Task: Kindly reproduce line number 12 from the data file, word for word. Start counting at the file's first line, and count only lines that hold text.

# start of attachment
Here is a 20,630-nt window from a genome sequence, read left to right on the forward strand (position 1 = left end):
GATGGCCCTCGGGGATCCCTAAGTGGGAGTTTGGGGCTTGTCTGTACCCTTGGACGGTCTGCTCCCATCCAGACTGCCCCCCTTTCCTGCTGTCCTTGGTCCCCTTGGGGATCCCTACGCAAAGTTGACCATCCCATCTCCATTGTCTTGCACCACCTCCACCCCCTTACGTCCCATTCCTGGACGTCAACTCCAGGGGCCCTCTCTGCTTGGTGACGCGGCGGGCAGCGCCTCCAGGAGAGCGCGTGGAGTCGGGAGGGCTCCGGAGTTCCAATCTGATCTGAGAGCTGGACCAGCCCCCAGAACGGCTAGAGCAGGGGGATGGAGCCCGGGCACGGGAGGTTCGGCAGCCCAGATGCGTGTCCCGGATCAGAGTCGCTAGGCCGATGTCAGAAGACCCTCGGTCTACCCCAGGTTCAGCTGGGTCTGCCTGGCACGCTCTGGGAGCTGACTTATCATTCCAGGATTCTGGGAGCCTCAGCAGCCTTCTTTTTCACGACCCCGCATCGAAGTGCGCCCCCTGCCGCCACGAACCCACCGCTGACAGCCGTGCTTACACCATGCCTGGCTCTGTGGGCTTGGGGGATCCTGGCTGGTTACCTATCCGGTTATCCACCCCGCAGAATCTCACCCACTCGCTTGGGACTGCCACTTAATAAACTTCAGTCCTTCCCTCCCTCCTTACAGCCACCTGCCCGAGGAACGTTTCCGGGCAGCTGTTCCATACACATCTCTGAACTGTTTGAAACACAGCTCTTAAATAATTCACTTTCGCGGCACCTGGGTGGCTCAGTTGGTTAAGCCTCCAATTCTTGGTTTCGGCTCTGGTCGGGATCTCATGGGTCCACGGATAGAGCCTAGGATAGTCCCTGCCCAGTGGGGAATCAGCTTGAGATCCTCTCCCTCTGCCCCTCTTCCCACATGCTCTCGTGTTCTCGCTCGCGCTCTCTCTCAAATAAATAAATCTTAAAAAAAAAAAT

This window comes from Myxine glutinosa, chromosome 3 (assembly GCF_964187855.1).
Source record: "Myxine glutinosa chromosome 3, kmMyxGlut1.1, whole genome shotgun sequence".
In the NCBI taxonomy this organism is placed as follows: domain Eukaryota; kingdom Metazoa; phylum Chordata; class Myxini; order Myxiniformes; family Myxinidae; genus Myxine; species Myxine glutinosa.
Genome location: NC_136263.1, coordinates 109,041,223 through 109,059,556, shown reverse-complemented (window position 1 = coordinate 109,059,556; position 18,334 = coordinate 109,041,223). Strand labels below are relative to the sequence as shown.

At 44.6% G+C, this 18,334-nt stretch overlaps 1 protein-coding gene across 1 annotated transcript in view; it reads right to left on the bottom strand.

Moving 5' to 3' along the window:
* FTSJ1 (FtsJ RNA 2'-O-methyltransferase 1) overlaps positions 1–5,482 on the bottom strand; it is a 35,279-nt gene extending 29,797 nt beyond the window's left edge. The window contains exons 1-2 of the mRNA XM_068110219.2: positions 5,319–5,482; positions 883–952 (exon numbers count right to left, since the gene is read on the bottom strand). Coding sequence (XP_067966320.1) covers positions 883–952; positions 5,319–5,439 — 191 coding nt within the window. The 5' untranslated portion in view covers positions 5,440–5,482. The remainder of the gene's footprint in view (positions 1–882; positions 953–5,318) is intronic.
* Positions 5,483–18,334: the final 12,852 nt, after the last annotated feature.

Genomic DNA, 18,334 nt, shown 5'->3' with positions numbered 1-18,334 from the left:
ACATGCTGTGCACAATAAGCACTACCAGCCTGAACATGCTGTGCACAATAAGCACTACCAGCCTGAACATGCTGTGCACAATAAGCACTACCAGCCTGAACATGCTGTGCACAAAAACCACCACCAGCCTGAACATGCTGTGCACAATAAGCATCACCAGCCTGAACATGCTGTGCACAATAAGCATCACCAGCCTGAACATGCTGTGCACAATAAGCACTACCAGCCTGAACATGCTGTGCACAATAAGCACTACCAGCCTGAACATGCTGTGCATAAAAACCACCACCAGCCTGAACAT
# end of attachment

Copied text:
ACATGCTGTGCACAATAAGCACTACCAGCCTGAACATGCTGTGCACAATAAGCACTACCAGCCTGAACATGCTGTGCACAATAAGCACTACCAGCCTGAACATGCTGTGCACAAAAACCACCACCAGCCTGAACATGCTGTGCACAATAAGCATCACCAGCCTGAACATGCTGTGCACAATAAGCATCACCAGCCTGAACATGCTGTGCACAATAAGCACTACCAGCCTGAACATGCTGTGCACAATAAGCACTACCAGCCTGAACATGCTGTGCATAAAAACCACCACCAGCCTGAACAT